Buddhist Endocrinology: A Balm for Ailing Doctors

Donald E. Watson, MD

The Psychiatric Times, December, 1990.

When I first realized that physicians now earn less from medicine than lawyers, MBAs, and insurance executives, I began collecting data on emerging investment opportunities in the new specialty of Exploitative Medicine. In the interest of collegiality, I am now sharing my harvest with my colleagues.

 Today's brightest investment opportunity is in hospital-based Buddhist Endocrinology (BE)--which is still in its infancy, but growing with each DRG or UR denial. I consider this information valid because I received it directly from insiders. After signing an affidavit of sincerity, I was honored by visiting with entrepreneur T. Kelly Wombat, former professional wrestling promoter and now the president of BE Corp.

 The affidavit notwithstanding, Mr. Wombat assured me that I am free to disclose large parts of our conversation. Indeed, as we settled into our chairs, he urged me to spread the message to doctor-investors. "We need all the capital we can get. Expertise is needed, too."

 Asked what kind of expertise, he said, "Marketing and sales! A doctor who knows marketing can really make it big in BE Corp."

 "What kind of medical expertise is needed?" I asked.

 "Medical expertise doesn't matter. We have our own training programs. Licenses are the important thing. We've recently opened 44 BE Corp. units in California alone, and we need Medical Directors."

 Pressing, I asked Mr. Wombat what kind of medical training is necessary for Buddhist Endocrinologists. "None! We don't really need MDs, but their credentials look good on our letterheads. That's the beauty of BE! Our customers come to our units as acts of faith, so as long as we keep the faith, nothing else matters."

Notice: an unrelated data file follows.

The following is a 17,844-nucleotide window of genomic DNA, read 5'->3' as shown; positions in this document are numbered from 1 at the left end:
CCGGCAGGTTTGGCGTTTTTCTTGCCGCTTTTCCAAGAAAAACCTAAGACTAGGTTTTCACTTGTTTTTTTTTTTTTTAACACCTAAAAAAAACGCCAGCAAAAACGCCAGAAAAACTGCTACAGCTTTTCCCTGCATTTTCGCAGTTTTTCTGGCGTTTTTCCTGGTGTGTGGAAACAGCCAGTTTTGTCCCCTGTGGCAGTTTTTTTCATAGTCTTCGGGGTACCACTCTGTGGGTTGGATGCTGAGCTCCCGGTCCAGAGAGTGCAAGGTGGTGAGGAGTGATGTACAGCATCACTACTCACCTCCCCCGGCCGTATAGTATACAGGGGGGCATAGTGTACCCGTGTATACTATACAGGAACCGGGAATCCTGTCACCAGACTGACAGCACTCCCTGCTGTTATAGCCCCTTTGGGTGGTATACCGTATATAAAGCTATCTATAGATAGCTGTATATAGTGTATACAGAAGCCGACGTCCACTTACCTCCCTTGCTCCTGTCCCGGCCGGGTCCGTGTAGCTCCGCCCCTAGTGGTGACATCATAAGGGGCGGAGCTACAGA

"Nothing," he replied. "Thanks to fiction--TV, the movies, the courts--people now believe that wishes and faith are more important than facts and science. Besides, identifying BE as endocrinology provides all the credibility we need."

 This worried me, so I asked the obvious: "Isn't this quackery?"

Wombat explained philosophically, "Who knows what quackery is, anyway? I don't. And--more importantly--our patients don't."

 "What about Hume's Fork?" I asked.

 "What's that?"

 "Hume's Fork distinguishes knowledge of the real world from knowledge of imaginary worlds."

 "Who's Hume?"

 "A Scottish philosopher."

 "Who's he work for?"

 "Nobody. He's been dead more than 200 years."

 "Well, see? Outmoded! We, on the other hand, are on the cutting edge."

 When I asked about the clinical methods and objectives of BE, Mr. Wombat obliged expansively. "You know what Buddha looks like? Well, a lot of Buddha-shaped Americans are getting tired of being put down for their obesity. They're looking for authoritative validation for their condition. These people are the core of our market. Before we came along, secular endocrinologists harangued them about their health. But we don't. We praise their spirituality! We teach them that faith is more important than health."